"This is great — I didn't anticipate you would ask that question," McKenna says.
He says it is crucial to work out whether you have fight or flight tendencies. (McKenna says he has fight tendencies.) Once you are aware of this, you can fight that evolutionary urge, he says, and learn to take a stand without responding violently.
Magistrates have tended to treat McKenna and his co-conspirators kindly.
After being charged with hindering police at the Swan Island Military Base in 2011, he and three others pleaded guilty and were convicted. No penalty was imposed. His protest activities haven't derailed his speaking engagements in nations like the United States — McKenna says the U.S.'s history of non-violent resistance means U.S. customs officers are understanding about his rap sheet — or hindered his job prospects.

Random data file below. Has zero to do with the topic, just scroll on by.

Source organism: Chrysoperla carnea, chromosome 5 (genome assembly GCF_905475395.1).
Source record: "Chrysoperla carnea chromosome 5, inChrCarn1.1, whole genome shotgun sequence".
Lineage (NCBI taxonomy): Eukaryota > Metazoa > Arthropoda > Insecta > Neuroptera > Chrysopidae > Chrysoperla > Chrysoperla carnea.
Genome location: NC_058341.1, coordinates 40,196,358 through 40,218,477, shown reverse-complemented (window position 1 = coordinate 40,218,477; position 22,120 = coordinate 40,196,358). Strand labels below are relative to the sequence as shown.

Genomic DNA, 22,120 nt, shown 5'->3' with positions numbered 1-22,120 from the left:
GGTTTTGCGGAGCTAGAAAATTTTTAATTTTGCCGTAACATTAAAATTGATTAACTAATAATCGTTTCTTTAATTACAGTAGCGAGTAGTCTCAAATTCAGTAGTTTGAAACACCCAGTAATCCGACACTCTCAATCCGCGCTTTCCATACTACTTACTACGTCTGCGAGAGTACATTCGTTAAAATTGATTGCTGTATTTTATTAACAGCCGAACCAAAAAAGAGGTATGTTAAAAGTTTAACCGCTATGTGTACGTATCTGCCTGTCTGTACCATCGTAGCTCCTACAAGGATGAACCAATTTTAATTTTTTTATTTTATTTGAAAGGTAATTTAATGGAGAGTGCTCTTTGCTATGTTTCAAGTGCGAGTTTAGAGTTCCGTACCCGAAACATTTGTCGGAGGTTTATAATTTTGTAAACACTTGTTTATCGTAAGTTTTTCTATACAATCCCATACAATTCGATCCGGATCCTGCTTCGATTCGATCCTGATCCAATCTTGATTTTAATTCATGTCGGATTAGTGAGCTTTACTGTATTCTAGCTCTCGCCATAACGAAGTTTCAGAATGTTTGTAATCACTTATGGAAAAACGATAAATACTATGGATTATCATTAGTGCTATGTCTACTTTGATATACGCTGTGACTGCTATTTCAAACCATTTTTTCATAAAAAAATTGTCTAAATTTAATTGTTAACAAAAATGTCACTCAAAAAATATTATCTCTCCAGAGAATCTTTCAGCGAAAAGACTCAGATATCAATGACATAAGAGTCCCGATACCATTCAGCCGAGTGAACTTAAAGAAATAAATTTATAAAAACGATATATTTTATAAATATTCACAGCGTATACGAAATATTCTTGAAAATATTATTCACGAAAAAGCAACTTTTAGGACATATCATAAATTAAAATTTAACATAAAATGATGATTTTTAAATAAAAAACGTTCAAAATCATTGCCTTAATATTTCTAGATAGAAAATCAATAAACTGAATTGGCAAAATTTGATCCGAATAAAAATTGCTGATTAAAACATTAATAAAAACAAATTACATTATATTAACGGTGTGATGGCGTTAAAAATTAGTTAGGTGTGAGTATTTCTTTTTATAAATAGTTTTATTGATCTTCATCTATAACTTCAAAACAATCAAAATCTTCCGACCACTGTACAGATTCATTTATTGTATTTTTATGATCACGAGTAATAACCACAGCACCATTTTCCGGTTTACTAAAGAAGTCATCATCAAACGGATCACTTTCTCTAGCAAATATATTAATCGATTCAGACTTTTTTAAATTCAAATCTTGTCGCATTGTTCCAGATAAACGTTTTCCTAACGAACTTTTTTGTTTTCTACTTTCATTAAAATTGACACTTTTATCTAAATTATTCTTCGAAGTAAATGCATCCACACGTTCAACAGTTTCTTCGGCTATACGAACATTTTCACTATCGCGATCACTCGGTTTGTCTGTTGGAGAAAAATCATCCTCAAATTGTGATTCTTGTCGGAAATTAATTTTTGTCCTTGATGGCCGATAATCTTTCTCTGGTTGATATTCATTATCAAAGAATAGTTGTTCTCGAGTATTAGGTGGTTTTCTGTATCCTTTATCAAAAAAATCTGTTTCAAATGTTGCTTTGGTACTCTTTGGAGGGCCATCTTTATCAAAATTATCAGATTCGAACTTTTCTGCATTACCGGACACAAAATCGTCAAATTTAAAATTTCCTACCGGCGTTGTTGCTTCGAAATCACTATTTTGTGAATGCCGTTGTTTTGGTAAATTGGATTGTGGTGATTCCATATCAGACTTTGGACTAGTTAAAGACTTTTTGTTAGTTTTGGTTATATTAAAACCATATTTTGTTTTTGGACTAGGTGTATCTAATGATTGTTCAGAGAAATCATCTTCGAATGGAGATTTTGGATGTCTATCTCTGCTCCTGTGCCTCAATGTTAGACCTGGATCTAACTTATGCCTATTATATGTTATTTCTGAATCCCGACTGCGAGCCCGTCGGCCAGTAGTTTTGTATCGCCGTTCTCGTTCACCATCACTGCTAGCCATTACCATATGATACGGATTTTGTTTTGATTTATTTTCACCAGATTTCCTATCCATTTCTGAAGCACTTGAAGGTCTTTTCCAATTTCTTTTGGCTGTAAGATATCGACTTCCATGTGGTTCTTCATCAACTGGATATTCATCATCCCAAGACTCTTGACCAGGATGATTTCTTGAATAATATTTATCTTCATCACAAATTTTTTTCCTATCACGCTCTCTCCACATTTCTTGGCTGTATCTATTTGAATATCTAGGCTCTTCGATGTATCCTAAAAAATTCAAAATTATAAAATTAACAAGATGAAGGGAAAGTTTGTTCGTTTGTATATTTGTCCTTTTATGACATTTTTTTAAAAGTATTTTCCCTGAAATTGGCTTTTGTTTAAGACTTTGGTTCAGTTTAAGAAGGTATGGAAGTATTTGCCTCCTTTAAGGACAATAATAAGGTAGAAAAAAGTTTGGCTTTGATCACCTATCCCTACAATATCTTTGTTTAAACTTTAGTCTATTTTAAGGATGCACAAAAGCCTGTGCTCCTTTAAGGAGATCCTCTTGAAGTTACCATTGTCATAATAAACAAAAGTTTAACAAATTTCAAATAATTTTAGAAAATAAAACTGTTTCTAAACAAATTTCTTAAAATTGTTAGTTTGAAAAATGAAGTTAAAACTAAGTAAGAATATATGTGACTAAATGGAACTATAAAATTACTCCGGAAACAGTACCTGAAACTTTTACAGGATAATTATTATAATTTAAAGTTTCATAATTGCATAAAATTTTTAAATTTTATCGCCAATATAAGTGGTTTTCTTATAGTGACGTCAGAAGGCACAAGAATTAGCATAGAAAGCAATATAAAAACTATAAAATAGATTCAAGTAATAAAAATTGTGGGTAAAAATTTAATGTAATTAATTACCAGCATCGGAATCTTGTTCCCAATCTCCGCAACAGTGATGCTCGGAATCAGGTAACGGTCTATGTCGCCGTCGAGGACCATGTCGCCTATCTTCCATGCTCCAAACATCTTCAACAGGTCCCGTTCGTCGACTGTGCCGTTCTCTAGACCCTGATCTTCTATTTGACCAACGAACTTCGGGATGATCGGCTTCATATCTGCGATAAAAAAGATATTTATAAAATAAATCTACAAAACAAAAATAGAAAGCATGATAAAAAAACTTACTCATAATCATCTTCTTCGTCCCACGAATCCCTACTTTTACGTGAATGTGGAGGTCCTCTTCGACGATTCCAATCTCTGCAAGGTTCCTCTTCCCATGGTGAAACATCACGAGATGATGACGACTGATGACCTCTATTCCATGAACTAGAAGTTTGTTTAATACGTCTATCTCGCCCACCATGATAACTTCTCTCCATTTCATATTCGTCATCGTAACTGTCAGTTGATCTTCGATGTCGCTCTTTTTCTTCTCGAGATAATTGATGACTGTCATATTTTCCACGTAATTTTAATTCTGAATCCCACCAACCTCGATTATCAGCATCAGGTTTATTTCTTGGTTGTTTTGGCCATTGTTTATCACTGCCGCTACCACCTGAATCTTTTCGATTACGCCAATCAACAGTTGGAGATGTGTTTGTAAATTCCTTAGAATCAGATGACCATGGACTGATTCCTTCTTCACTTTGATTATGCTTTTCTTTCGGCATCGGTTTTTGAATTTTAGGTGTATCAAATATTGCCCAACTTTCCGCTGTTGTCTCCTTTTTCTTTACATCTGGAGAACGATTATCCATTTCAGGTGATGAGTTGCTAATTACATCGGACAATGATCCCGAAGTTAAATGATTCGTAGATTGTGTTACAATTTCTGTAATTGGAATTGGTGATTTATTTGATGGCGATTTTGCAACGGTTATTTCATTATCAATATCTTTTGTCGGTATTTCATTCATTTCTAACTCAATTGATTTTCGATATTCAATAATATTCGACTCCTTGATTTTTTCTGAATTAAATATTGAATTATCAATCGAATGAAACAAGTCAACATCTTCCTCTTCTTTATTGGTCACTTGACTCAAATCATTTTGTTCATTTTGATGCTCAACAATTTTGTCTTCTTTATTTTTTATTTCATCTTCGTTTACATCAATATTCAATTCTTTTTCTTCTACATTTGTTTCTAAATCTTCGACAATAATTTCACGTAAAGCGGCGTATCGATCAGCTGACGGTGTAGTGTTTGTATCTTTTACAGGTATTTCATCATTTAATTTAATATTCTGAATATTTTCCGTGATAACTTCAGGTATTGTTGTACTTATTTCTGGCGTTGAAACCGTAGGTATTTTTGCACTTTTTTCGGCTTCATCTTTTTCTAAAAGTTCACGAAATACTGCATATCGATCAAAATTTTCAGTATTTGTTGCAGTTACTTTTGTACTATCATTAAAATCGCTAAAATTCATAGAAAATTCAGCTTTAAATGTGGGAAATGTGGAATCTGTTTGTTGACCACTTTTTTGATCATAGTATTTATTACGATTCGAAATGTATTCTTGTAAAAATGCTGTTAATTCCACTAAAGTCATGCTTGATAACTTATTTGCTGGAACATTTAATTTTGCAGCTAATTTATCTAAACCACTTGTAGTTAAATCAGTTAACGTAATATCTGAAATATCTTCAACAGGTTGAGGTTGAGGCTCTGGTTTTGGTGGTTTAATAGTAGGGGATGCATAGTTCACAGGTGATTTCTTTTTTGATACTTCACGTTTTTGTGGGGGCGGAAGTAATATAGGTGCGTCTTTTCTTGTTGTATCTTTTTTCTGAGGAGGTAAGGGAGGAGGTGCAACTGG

He is a full-time employee of World Vision Australia, where he is the adviser on youth, faith and activism.
Separately, World Vision is inviting Australian Christians to host a dinner for refugees through its Welcome to My Place initiative.
Back at the First Home Project, Zopho approaches McKenna and feigns sadness. He implies he's in trouble for eating before dinner time. But the five-year-old can't pretend to be in trouble for long, as his beaming smile gives the joke away.
If Zopho had arrived by boat, he'd likely be in a detention centre.
"We are not simply here to be denouncers of injustice, but announcers of an alternative," McKenna says, quoting Catholic social activist Peter Maurin.
"I guess at First Home Project, that's exactly what we are trying to do. We want to be able to name the injustice and embody the real alternative to it and show that another way is possible."
Jonathan Barrett is the Perth bureau chief, covering all state issues, for The Australian Financial Review.